Our roots: Alaska Methodist University
Alaska Methodist University (AMU) offered its first classes in 1960.
Peter Gordon Gould was an Aleut from the village of Unga in the Aleutian Islands. His mother encouraged Gould to leave home in order to receive a quality education and return with strengthened leadership skills to help his people.
He left Unga to attend the Jesse Lee Home for Children in Unalaska, attended Seminary school, received his undergraduate degree from Syracuse and became the first Alaska Native minister in the United Methodist Church.
Gould recognized a strong need “for indigenous leadership reared, educated and trained in Alaska for Alaska.” He was a pivotal member of a successful fundraising effort for the first private liberal arts college in Alaska.
AMU to APU
AMU was renamed in 1978 to Alaska Pacific University but remains a Methodist-affiliated institution. It retains its commitment to its heritage of Alaska Native education while emphasizing rigorous academics and challenging field work in the arts and sciences.
Community Support Built Alaska’s Private University
Our past is rich with momentous triumphs and colorful milestones.
Pious, soulful and diverse; croquet and cheerleading to Frisbee golf and world-class cross country ski teams; Early Honors high school seniors to a doctorate program, our historical evolution is robust. Here are some highlights:
In 1956 signs were put in place with the permission of the territorial police marking the college site for promotional purposes.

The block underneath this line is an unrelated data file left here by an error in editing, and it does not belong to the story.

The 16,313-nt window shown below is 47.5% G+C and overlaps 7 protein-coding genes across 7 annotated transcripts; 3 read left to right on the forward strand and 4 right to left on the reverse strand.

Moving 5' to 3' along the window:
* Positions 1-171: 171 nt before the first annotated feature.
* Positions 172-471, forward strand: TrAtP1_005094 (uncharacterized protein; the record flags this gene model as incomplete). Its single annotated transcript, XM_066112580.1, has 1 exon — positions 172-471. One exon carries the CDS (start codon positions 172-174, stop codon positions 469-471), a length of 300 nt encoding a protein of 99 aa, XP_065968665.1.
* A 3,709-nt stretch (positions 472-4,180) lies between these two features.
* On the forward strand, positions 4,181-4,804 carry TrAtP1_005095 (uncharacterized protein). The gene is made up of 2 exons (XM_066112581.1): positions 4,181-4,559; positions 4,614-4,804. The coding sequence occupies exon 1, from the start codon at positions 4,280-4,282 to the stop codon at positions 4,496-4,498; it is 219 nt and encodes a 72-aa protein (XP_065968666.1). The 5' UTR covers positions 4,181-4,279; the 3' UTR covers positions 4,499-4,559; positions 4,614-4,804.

Dr. Donald F. Ebright of Chicago, Illinois was elected as the first President of the University April 1958.
The Grant Hall cornerstone laying ceremony was held on Sunday, July 12, 1959.
A 30-meter ski hill and Paul Crews Jump was built in 1967 on a hill with a vertical 80° slope.
In June of 1973 V. Louise Kellogg created the Dewolf-Kellogg Trust, setting aside 900 acres for the use of the newly established Alaska Pacific University. She wanted a place for students to come and be with nature.
In 1980 APU cosponsored student Clarence Shockley in the Iditarod sled dog race to Nome and he practiced with his dogs on the APU trail system.
Vision for the Future
We’ve come along away and we’re going further.
APU’s physical campus incorporates an Olympic themed village with a restaurant, pub, espresso bar, food trucks, groceries, and shopping amenities accessible via foot, bike, or skis; new applied research facilities with business, government, and community partners; and new housing alternatives.